NASA looked to gecko feet for its latest space innovation

By studying what makes geckos’ feet sticky, NASA scientists have created a device that will adhere to almost anything.

The “gecko gripper” uses minuscule silicon wedges to latch onto a wide range of slippery surfaces, like solar panels and plastics. The grippers can work with heavy objects, easily maneuvering, say, an adult male, or a 278 kg (613 lb) robot. NASA hopes to use gecko grippers in place of traditional adhesives like Velcro, which are trickier to use in space and can leave behind residue. Since they’re made of silicon, the grippers can also withstand extreme pressure, temperature, and radiation conditions.

Gecko grippers adhere to testing objects using the same scientific forces as a gecko climbing up the glass in its tank. A single gecko foot contains about half a million tiny hairs called setae. The ends of these hairs may be small, but together they create a powerful connection between the foot and the surface. That connection takes advantage of Van der Waals forces, which occur when the electrons inside an atom or molecule aren’t evenly spaced, creating a negative pole and a positive pole. This causes other molecules or atoms nearby to become polarized, creating a weak electrical field that temporarily allows the gecko to stick. While gecko grippers use silicon wedges instead of setae, they too experience the sticky powers of Van der Waals forces.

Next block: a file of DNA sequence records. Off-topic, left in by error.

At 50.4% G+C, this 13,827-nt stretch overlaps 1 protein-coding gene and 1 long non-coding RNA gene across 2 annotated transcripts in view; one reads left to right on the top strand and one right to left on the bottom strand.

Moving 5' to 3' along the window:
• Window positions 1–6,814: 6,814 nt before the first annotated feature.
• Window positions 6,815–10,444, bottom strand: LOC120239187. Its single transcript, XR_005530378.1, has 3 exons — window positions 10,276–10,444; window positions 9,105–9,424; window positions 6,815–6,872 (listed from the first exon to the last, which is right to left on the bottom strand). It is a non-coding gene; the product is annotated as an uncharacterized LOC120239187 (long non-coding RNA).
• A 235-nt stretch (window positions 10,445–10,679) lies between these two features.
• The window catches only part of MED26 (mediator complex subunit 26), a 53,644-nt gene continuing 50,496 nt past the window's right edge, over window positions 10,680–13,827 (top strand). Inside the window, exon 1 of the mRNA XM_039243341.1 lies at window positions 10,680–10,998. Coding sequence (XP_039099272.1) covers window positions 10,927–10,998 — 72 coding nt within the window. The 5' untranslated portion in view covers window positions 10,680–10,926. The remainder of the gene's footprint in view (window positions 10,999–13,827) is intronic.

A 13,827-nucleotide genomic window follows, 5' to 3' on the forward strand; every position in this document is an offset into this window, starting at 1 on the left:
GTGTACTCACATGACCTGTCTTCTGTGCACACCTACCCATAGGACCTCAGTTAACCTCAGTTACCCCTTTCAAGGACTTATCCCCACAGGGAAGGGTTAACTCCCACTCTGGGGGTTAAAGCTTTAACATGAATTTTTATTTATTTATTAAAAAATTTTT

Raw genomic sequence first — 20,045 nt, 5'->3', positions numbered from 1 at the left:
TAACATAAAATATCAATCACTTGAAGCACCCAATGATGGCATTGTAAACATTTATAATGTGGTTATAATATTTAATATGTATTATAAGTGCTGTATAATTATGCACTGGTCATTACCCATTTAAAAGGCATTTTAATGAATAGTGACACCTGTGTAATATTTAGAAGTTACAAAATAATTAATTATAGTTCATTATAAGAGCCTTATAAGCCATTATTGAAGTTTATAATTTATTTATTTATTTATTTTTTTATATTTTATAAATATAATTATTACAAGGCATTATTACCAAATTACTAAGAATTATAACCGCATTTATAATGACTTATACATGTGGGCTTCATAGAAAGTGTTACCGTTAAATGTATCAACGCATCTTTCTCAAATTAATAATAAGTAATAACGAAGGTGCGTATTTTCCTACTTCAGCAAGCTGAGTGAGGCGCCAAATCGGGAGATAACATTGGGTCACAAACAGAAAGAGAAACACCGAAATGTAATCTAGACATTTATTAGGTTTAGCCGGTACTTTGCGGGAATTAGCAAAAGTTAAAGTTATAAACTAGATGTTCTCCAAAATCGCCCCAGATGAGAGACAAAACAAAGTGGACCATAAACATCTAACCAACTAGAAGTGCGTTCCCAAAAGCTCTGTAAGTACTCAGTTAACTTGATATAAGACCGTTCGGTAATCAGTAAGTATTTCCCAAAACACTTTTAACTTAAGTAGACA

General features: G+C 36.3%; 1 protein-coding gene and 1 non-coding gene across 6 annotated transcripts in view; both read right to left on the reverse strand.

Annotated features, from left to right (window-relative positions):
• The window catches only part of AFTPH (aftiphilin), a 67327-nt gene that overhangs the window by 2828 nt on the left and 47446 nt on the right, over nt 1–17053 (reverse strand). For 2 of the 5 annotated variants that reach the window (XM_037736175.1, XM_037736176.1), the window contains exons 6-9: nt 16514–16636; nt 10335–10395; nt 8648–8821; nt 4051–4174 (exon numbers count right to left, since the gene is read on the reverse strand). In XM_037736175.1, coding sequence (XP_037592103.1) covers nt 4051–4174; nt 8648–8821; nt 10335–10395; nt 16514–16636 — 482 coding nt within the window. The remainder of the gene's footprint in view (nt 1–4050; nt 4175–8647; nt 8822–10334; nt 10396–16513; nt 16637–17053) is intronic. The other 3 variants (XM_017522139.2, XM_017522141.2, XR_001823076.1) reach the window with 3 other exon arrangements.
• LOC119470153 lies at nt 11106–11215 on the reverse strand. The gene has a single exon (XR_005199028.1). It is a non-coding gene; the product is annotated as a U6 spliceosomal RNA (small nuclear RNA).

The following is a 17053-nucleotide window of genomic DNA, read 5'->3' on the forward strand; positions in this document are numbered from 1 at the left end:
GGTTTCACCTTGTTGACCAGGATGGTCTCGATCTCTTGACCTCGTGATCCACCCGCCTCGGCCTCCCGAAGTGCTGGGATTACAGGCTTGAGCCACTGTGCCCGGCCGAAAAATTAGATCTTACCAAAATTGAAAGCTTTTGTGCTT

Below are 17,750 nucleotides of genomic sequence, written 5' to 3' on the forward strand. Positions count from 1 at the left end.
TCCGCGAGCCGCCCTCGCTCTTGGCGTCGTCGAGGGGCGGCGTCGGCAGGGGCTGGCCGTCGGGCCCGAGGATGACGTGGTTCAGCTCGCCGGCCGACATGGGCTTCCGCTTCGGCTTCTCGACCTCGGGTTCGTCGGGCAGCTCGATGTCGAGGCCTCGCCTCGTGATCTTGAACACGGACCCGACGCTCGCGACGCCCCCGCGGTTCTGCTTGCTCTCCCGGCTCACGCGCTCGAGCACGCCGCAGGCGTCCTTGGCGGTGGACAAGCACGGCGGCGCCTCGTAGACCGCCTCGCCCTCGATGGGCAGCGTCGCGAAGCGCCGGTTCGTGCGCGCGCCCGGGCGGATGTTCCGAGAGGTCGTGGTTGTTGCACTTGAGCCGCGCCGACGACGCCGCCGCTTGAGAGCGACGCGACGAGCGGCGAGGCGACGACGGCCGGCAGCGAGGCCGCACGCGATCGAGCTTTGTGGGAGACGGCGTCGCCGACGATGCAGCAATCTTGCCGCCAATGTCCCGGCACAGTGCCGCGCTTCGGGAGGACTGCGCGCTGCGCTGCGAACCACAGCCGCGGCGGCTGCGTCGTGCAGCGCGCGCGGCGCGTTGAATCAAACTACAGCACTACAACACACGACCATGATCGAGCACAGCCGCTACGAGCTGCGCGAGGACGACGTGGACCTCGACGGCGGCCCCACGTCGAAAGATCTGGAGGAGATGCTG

Gecko grips could be used for a variety of purposes, but scientists are especially interested in their ability to clean up floating debris in space. Chunks of space trash can endanger satellites and space stations, so removing them is key to preventing future damage. Velcro is bad for collecting debris because it requires two points of connection: a strip of Velcro on the trash-collecting device, and a strip on the debris itself. Gecko grippers could be a viable solution.

Correction: This story has been edited to capitalize Velcro, as it is a registered mark of Velcro Companies.

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